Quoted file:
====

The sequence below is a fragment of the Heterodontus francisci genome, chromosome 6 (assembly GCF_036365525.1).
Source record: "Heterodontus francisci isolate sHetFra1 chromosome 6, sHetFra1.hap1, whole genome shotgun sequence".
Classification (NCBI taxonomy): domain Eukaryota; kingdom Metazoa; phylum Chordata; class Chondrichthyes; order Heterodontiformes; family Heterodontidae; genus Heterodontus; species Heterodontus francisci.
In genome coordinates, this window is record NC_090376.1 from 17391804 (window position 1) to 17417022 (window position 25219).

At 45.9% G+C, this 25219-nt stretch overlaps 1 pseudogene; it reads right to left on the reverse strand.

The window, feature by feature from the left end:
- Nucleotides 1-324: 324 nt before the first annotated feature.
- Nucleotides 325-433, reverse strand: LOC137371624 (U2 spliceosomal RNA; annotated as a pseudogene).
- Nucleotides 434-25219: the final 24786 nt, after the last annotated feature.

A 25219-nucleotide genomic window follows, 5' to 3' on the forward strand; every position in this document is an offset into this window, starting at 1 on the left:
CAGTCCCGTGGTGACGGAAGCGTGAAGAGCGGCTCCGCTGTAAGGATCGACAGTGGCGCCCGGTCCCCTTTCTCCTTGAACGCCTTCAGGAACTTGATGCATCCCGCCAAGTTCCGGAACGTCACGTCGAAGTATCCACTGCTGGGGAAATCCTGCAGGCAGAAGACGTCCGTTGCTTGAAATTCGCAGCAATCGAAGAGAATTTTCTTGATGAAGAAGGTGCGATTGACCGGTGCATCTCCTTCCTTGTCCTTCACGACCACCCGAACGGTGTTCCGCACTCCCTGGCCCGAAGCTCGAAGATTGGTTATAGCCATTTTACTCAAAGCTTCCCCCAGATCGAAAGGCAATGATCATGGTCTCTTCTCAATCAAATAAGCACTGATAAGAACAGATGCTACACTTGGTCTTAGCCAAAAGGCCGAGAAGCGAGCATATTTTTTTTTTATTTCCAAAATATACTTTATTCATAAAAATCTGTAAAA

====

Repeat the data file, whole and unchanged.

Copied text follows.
The sequence below is a fragment of the Heterodontus francisci genome, chromosome 6 (assembly GCF_036365525.1).
Source record: "Heterodontus francisci isolate sHetFra1 chromosome 6, sHetFra1.hap1, whole genome shotgun sequence".
Classification (NCBI taxonomy): domain Eukaryota; kingdom Metazoa; phylum Chordata; class Chondrichthyes; order Heterodontiformes; family Heterodontidae; genus Heterodontus; species Heterodontus francisci.
In genome coordinates, this window is record NC_090376.1 from 17391804 (window position 1) to 17417022 (window position 25219).

At 45.9% G+C, this 25219-nt stretch overlaps 1 pseudogene; it reads right to left on the reverse strand.

The window, feature by feature from the left end:
- Nucleotides 1-324: 324 nt before the first annotated feature.
- Nucleotides 325-433, reverse strand: LOC137371624 (U2 spliceosomal RNA; annotated as a pseudogene).
- Nucleotides 434-25219: the final 24786 nt, after the last annotated feature.

A 25219-nucleotide genomic window follows, 5' to 3' on the forward strand; every position in this document is an offset into this window, starting at 1 on the left:
CAGTCCCGTGGTGACGGAAGCGTGAAGAGCGGCTCCGCTGTAAGGATCGACAGTGGCGCCCGGTCCCCTTTCTCCTTGAACGCCTTCAGGAACTTGATGCATCCCGCCAAGTTCCGGAACGTCACGTCGAAGTATCCACTGCTGGGGAAATCCTGCAGGCAGAAGACGTCCGTTGCTTGAAATTCGCAGCAATCGAAGAGAATTTTCTTGATGAAGAAGGTGCGATTGACCGGTGCATCTCCTTCCTTGTCCTTCACGACCACCCGAACGGTGTTCCGCACTCCCTGGCCCGAAGCTCGAAGATTGGTTATAGCCATTTTACTCAAAGCTTCCCCCAGATCGAAAGGCAATGATCATGGTCTCTTCTCAATCAAATAAGCACTGATAAGAACAGATGCTACACTTGGTCTTAGCCAAAAGGCCGAGAAGCGAGCATATTTTTTTTTTATTTCCAAAATATACTTTATTCATAAAAATCTGTAAAA